Clemson, SC and Wofford football coaches give tailgating advice


There are few things as divisive as the team cheering on fall Saturday afternoons in South Carolina, but wherever you are, a little planning helps make it a family affair.

Go easy on yourself, hydrate, keep everyone safe (and repeat), and make memories together.

Powdersville resident Carissa Parnell knows what it takes to make a happy tailgate and a day of playtime with the little ones. His children, Maisie, 5, Madelyn, 3, and Silas, 1, are Clemson University Football Saturdays pros. Parnell said his family tailgates every game. There’s a learning curve, but once the logistics are in order, it can really be fun. Parnell is going big, but it makes the day much easier.

“Bring lots of snacks,” she said. “Of course the tent is a must.”

If possible, Parnell recommends bringing a generator and heater or fans, depending on the weather. She said sunscreen was necessary. It also helps to set up a play area at the tailgating spot.

“We love the fake grass you can buy at Lowe’s because it keeps kids from getting muddy and gives baby a place to crawl,” she said. “It also keeps clothes clean while they play.”

Children’s camping chairs and stuffed tigers arrive, and Parnell also brings coloring books, crayons and stickers.

One of Carissa Parnell's children tailgating at a Clemson University football game.

“They stain the top of our tailgate bins,” she said.

Parking lot and stadium rules vary, but for Clemson games, Parnell recommends bringing water bottles to keep everyone hydrated and happy during the game. She noted that little ones who will be sitting on a parent’s lap don’t need a ticket. (Be sure to check your game and stadium policies.) Ahead of the game, Parnell said fans tailgating near Clemson’s Littlejohn Coliseum can access an air-conditioned viewing area. Once in the stadium, she recommends using the family toilets if needed and bringing hearing protection for the little ones.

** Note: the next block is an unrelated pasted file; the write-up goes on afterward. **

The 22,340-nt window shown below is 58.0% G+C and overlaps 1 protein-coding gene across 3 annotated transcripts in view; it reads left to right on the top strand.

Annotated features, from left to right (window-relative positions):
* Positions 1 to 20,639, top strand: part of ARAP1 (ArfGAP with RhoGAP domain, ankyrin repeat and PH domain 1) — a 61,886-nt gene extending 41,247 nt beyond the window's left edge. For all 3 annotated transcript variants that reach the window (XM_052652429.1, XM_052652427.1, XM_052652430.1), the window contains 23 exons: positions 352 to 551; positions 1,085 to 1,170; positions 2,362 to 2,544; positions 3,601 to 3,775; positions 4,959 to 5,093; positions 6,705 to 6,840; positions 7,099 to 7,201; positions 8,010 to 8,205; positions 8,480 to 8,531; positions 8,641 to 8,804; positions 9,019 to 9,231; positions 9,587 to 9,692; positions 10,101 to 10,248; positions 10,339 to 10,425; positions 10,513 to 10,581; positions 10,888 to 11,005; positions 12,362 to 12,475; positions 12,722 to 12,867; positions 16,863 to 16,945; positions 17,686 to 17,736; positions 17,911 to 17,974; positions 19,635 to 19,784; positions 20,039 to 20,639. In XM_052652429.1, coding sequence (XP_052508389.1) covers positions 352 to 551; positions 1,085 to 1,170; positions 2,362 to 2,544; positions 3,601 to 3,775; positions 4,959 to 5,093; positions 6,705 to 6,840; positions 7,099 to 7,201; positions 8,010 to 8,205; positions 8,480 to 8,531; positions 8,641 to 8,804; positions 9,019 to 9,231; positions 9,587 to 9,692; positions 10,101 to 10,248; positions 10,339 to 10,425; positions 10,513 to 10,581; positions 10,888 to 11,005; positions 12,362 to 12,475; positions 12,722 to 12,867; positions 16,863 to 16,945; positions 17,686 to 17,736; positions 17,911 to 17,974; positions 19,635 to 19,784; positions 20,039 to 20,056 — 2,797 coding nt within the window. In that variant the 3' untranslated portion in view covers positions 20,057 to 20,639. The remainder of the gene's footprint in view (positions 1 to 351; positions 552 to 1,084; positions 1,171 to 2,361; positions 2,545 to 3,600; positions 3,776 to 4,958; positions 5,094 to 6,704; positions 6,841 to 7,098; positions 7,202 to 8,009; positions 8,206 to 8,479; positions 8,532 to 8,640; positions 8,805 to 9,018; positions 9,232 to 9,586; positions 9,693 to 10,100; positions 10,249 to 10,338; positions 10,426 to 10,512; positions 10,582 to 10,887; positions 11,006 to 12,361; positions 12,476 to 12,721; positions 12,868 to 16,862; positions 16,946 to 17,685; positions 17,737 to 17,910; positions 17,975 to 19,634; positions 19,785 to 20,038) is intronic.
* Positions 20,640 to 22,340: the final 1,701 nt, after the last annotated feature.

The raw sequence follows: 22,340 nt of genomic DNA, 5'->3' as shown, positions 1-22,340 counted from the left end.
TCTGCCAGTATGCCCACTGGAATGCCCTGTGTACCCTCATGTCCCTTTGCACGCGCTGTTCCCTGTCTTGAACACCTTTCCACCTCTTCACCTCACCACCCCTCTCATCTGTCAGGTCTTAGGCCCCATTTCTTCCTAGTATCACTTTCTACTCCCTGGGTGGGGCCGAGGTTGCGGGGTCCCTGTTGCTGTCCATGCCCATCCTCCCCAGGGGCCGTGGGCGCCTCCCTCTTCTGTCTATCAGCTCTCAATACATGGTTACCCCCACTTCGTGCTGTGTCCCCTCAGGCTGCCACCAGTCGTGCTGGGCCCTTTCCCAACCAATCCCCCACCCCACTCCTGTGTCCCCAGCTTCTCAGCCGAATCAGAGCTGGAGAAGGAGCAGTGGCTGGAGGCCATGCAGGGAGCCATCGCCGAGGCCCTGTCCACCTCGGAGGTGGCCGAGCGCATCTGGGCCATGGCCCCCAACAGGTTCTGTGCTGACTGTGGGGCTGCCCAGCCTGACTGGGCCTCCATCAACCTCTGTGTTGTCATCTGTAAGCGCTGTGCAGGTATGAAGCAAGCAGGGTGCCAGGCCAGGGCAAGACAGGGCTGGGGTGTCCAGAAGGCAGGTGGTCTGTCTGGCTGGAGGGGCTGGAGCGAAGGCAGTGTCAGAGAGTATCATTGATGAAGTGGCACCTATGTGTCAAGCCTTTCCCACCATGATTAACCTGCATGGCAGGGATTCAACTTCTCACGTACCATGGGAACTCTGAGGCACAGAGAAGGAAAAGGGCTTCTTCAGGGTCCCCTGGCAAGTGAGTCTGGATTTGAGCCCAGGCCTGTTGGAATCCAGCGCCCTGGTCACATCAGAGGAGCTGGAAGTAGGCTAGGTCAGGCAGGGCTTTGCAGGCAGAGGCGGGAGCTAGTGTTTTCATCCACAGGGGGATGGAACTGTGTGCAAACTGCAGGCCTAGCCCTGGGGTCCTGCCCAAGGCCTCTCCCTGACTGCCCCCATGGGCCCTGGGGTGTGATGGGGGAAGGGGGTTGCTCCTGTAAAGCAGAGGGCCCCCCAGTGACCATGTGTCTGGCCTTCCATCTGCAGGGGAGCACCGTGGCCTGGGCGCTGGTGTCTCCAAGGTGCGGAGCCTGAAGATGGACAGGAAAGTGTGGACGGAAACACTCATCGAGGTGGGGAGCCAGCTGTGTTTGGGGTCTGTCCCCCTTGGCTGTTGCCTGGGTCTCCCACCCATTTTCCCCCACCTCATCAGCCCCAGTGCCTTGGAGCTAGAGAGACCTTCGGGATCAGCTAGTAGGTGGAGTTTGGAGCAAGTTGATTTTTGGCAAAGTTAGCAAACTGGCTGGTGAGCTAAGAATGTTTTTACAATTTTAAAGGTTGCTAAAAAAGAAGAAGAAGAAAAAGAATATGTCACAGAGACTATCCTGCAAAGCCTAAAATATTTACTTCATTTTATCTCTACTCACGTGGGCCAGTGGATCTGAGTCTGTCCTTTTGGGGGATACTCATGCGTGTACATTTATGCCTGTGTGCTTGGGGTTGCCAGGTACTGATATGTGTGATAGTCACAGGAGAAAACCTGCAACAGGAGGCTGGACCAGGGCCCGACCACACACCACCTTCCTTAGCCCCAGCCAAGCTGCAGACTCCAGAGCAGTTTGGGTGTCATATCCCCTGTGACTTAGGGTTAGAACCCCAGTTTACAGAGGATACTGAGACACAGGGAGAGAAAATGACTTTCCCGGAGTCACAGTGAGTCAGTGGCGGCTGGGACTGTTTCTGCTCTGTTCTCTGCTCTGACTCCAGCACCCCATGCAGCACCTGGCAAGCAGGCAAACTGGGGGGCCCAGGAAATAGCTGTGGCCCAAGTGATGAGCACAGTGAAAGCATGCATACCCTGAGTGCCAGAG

Josh Conklin, Wofford football coach

Wofford head coach Josh Conklin on the pitch before a match.

“I remember going to football games with my family as a kid in South Dakota and it had a big impact on me when I started playing football and then becoming a coach,” did he declare.

“The atmosphere on game days at Wofford College is phenomenal. It’s a family-friendly and safe environment. Families can come and watch the game without the hassles such as parking and traffic found at larger schools. The tailgating around the stadium, as well as the games and activities set up around the stadium before the game, is great for a family. games is to slide down the hill into the end zone.

Shane Beamer, South Carolina football coach

Shane Beamer, South Carolina head coach

“I talk about ‘family’ all the time. We believe in family – whether in the household, in the Carolina football program or in Gamecock Athletics – we are family. There’s no better way for Gamecock Nation to get together than on a fall Saturday at Williams-Brice Stadium to cheer on the Gamecocks. Not only is it a great atmosphere for the whole family, but a chance to spend quality time with those you love and create memories that will last a lifetime.

Dabo Swinney, Clemson football coach

Dabo Swinney, Clemson coach

“I think it’s super important for families to be able to come to games together and have the opportunity to have this shared experience of all that comes with game day in a place like Clemson – the pageantry of this one there’s something for everyone, all ages. But just the time spent together, the time in the car, the tailgating, the intensity of the games, the roar of the crowd, the cheers, the adversity – all of these things I think are great moments between a parent and a child. I think it’s great when parents involve their children in games, and Clemson does a wonderful job of creating an environment and a atmosphere where there is a lot to do, where parents and children can do it together.


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